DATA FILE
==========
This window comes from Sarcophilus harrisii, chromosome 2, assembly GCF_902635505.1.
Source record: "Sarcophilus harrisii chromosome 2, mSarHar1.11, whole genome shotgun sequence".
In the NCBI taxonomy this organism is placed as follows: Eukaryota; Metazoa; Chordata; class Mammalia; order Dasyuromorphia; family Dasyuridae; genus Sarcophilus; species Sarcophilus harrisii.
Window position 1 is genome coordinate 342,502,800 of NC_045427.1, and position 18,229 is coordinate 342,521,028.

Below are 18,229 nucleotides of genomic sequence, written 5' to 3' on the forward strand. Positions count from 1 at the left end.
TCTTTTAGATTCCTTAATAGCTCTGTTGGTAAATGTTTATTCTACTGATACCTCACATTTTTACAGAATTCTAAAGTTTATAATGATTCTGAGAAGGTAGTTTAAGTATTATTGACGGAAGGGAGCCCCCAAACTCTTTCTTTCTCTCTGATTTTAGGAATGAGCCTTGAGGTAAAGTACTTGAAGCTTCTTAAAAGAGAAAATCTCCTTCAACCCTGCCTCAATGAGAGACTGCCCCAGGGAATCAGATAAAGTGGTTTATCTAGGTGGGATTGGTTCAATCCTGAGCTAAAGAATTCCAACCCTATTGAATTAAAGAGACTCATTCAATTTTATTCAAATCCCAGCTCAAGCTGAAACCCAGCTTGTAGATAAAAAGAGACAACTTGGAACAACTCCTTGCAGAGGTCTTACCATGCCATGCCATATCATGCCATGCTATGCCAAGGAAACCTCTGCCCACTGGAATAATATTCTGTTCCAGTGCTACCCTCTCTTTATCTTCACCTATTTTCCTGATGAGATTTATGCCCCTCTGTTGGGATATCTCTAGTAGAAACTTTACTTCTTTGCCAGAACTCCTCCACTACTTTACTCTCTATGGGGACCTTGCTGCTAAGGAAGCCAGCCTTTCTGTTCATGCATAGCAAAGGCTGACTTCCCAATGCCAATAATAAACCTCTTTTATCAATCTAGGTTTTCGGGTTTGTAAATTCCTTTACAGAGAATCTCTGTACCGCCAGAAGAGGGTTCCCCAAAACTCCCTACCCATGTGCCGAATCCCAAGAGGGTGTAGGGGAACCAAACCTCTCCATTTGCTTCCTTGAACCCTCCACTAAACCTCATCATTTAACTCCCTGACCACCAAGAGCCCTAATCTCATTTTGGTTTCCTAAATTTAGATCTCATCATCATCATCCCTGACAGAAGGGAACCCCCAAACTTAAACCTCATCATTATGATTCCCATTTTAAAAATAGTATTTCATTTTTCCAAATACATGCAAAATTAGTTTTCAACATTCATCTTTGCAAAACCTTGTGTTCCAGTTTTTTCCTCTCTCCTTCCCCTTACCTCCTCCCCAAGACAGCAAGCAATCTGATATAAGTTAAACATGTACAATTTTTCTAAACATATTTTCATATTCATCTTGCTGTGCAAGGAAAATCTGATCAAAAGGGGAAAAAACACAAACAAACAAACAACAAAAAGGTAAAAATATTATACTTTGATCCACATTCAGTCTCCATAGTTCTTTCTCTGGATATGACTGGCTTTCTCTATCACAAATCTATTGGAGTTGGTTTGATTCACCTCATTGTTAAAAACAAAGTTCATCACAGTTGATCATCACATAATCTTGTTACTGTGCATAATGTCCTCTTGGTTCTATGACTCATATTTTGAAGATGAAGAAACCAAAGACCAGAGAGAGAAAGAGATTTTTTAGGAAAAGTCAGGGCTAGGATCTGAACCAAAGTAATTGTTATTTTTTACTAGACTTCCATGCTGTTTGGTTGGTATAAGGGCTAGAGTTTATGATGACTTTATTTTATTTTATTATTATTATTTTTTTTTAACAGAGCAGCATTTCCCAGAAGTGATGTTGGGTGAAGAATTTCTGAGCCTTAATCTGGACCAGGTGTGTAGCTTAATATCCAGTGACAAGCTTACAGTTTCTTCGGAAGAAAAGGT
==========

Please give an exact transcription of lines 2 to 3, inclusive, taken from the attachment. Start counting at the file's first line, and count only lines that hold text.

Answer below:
Source record: "Sarcophilus harrisii chromosome 2, mSarHar1.11, whole genome shotgun sequence".
In the NCBI taxonomy this organism is placed as follows: Eukaryota; Metazoa; Chordata; class Mammalia; order Dasyuromorphia; family Dasyuridae; genus Sarcophilus; species Sarcophilus harrisii.